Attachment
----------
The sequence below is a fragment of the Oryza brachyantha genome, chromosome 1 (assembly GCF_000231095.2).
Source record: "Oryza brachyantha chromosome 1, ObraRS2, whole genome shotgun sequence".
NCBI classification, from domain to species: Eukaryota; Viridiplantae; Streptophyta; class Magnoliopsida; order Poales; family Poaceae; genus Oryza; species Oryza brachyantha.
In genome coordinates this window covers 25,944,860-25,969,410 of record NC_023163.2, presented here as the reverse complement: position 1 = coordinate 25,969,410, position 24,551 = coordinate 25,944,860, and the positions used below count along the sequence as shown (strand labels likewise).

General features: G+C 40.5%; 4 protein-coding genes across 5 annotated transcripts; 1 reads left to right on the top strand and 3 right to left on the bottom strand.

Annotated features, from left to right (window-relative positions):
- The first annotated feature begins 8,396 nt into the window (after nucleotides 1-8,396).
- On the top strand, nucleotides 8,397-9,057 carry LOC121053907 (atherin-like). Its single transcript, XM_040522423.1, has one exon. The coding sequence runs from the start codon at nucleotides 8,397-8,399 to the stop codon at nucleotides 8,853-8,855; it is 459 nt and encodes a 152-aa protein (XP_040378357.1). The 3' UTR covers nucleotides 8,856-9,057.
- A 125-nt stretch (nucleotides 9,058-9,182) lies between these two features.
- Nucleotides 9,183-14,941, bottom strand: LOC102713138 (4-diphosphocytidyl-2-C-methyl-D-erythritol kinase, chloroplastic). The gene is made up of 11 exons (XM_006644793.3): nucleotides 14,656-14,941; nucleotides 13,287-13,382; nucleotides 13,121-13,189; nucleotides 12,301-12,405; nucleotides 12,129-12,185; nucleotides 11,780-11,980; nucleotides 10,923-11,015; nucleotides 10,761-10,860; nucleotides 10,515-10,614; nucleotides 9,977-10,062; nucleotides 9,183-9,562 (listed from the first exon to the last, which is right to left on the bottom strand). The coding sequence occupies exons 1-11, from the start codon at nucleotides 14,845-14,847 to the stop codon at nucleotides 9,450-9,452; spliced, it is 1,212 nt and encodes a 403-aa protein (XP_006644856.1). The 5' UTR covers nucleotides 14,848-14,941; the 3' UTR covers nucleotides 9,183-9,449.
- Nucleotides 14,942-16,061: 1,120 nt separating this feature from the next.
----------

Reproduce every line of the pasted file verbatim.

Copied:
The sequence below is a fragment of the Oryza brachyantha genome, chromosome 1 (assembly GCF_000231095.2).
Source record: "Oryza brachyantha chromosome 1, ObraRS2, whole genome shotgun sequence".
NCBI classification, from domain to species: Eukaryota; Viridiplantae; Streptophyta; class Magnoliopsida; order Poales; family Poaceae; genus Oryza; species Oryza brachyantha.
In genome coordinates this window covers 25,944,860-25,969,410 of record NC_023163.2, presented here as the reverse complement: position 1 = coordinate 25,969,410, position 24,551 = coordinate 25,944,860, and the positions used below count along the sequence as shown (strand labels likewise).

General features: G+C 40.5%; 4 protein-coding genes across 5 annotated transcripts; 1 reads left to right on the top strand and 3 right to left on the bottom strand.

Annotated features, from left to right (window-relative positions):
- The first annotated feature begins 8,396 nt into the window (after nucleotides 1-8,396).
- On the top strand, nucleotides 8,397-9,057 carry LOC121053907 (atherin-like). Its single transcript, XM_040522423.1, has one exon. The coding sequence runs from the start codon at nucleotides 8,397-8,399 to the stop codon at nucleotides 8,853-8,855; it is 459 nt and encodes a 152-aa protein (XP_040378357.1). The 3' UTR covers nucleotides 8,856-9,057.
- A 125-nt stretch (nucleotides 9,058-9,182) lies between these two features.
- Nucleotides 9,183-14,941, bottom strand: LOC102713138 (4-diphosphocytidyl-2-C-methyl-D-erythritol kinase, chloroplastic). The gene is made up of 11 exons (XM_006644793.3): nucleotides 14,656-14,941; nucleotides 13,287-13,382; nucleotides 13,121-13,189; nucleotides 12,301-12,405; nucleotides 12,129-12,185; nucleotides 11,780-11,980; nucleotides 10,923-11,015; nucleotides 10,761-10,860; nucleotides 10,515-10,614; nucleotides 9,977-10,062; nucleotides 9,183-9,562 (listed from the first exon to the last, which is right to left on the bottom strand). The coding sequence occupies exons 1-11, from the start codon at nucleotides 14,845-14,847 to the stop codon at nucleotides 9,450-9,452; spliced, it is 1,212 nt and encodes a 403-aa protein (XP_006644856.1). The 5' UTR covers nucleotides 14,848-14,941; the 3' UTR covers nucleotides 9,183-9,449.
- Nucleotides 14,942-16,061: 1,120 nt separating this feature from the next.